By Paul Acquaro
Sonar is a mathematically oriented, rhythmically-based quartet from Switzerland, and recently, they've became a temporary quintet with David Torn adding a third guitar and his unconventional looping and sound manipulations to their newest recording Vortex.
The core group is comprised of Stephan Thelen and Bernhard Wagner on guitars, Christian Kuntner on electric bass, and Manuel Pasquinelli on drums. Aside from playing with the band, Torn also produced the album, giving the group a big sound with deep bass tones and stratospheric guitar highs.
The opener 'Part 44' begins reminiscent of the gamelan inspired sound of King Crimson ala Discipline. 'Red Shift' kicks off with a heavy riff, and at a break, you can almost hear Adrian Belew begin to sing 'frame by frame/death by drowning." However, the group quickly switches modes to a lighter more ambient groove and slowly builds up to a majestic peak of sustain and inspiring dissonance.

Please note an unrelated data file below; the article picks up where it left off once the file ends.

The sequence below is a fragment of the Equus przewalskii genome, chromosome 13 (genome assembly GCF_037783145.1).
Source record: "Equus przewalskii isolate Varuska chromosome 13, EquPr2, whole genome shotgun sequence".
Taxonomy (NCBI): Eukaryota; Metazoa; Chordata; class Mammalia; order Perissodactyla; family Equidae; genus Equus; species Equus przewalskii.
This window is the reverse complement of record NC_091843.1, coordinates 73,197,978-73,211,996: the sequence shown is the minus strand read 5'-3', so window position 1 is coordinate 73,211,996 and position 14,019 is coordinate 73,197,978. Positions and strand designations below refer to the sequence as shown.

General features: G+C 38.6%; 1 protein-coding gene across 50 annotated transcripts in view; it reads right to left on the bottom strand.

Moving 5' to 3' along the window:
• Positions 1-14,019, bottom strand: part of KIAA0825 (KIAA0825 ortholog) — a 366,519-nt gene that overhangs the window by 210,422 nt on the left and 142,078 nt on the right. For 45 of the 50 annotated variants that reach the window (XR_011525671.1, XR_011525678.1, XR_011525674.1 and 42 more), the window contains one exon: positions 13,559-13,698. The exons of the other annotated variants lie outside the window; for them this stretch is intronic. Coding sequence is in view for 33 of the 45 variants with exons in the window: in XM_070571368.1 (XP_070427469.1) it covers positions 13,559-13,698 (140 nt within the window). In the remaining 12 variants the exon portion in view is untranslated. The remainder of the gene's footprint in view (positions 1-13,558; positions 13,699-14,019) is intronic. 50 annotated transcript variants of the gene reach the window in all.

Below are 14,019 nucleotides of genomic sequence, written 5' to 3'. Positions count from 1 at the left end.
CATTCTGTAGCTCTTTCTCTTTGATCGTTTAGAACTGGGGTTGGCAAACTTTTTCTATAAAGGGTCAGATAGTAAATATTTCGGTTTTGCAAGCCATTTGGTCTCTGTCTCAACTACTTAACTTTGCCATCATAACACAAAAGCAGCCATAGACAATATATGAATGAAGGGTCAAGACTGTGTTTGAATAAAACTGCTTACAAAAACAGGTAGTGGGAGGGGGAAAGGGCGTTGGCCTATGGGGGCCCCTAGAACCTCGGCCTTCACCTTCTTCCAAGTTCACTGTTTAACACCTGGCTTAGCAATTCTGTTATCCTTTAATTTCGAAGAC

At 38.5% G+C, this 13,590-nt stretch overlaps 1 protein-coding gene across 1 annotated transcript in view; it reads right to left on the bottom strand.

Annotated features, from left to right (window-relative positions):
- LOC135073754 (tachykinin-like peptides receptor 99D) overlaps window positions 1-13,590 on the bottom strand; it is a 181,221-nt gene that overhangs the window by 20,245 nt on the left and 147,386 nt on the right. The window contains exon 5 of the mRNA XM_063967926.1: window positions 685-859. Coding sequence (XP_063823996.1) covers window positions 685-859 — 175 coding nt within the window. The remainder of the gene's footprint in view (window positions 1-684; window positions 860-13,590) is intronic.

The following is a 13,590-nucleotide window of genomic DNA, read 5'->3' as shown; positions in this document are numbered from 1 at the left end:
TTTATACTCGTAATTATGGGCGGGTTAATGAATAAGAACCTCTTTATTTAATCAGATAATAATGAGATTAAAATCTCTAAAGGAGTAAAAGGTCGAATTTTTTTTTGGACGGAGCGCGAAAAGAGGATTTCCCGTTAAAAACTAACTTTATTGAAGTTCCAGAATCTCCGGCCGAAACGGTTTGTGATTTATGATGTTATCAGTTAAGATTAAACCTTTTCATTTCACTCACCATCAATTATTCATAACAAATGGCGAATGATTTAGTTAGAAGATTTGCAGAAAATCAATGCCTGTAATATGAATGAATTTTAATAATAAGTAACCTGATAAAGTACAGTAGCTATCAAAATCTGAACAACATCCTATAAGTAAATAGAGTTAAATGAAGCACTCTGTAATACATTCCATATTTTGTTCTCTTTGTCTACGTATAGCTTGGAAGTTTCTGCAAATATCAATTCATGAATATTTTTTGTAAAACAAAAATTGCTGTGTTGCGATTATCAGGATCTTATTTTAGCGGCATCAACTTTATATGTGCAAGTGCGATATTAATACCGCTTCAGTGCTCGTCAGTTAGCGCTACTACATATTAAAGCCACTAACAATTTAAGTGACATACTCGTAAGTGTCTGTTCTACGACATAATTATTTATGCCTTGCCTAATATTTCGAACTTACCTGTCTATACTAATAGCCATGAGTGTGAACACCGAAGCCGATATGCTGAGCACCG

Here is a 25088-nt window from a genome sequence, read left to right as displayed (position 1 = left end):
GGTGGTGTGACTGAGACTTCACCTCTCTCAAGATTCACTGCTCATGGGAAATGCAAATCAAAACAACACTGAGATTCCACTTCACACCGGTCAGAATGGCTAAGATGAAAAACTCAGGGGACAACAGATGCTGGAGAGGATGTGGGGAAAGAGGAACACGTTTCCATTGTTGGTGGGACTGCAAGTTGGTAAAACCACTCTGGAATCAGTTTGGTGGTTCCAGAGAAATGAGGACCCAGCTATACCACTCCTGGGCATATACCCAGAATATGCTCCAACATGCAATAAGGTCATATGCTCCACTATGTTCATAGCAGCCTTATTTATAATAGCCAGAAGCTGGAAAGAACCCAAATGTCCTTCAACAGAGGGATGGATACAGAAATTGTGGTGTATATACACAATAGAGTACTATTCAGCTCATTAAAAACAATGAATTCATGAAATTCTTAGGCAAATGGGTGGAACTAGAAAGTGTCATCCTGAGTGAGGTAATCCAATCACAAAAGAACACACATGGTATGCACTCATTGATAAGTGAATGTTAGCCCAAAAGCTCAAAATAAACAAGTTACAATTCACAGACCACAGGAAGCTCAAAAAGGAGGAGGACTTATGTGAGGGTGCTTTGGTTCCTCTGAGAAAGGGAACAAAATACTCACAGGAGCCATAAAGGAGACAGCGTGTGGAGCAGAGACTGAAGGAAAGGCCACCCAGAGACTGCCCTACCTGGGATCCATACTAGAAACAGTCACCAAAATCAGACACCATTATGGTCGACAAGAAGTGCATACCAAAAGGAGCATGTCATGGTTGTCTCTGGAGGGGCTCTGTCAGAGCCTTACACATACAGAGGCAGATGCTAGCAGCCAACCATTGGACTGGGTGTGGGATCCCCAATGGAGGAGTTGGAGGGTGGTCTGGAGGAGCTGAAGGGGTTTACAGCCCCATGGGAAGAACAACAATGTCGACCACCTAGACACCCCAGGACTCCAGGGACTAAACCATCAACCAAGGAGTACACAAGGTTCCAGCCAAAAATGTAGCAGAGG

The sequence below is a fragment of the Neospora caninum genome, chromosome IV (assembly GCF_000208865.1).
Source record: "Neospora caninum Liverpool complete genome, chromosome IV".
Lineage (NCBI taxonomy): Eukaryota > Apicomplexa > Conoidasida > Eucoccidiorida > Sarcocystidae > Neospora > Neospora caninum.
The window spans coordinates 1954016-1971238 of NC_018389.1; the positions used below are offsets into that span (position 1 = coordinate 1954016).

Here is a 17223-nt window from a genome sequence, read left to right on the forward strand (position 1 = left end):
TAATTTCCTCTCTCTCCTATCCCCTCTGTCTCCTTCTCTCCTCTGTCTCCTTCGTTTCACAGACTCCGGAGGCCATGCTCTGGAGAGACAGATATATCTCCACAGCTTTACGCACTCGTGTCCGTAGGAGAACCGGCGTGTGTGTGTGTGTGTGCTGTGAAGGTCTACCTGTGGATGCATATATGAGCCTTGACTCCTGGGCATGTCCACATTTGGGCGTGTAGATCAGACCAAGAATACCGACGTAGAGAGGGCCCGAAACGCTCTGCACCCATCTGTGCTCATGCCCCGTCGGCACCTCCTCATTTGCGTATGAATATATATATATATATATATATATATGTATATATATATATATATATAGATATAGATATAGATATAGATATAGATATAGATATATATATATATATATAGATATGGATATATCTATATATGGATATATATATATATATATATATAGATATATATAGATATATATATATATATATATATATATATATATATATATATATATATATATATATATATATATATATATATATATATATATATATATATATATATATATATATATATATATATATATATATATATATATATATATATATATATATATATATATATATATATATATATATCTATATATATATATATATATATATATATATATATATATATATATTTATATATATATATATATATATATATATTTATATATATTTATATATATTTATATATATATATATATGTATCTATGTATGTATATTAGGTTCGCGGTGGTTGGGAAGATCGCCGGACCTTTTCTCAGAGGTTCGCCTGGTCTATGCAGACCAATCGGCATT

The track 'Monolith' offers a respite from the sometimes too precise time signatures. Spacious and austere at the beginning, the track builds very slowly, the guitars lock into a pattern with the bass and drums but leave plenty of room for the crunchy guitar that enters later. The title track is one my favorites, again the sense interlocking rhythms are a bit lower in the mix and a melodic loop full of mysterious intervals overlays the minimal drum work. When Torn (I assume) enters, he's soaring above the groundwork like an IMAX camera mounted to a bald eagle.
So, while the group isn't new, Vortex is their 4th album, their sound is fresh and exciting. Dense but atmospheric, calculating but not quite math-jazz, give it a listen, it just may surprise you.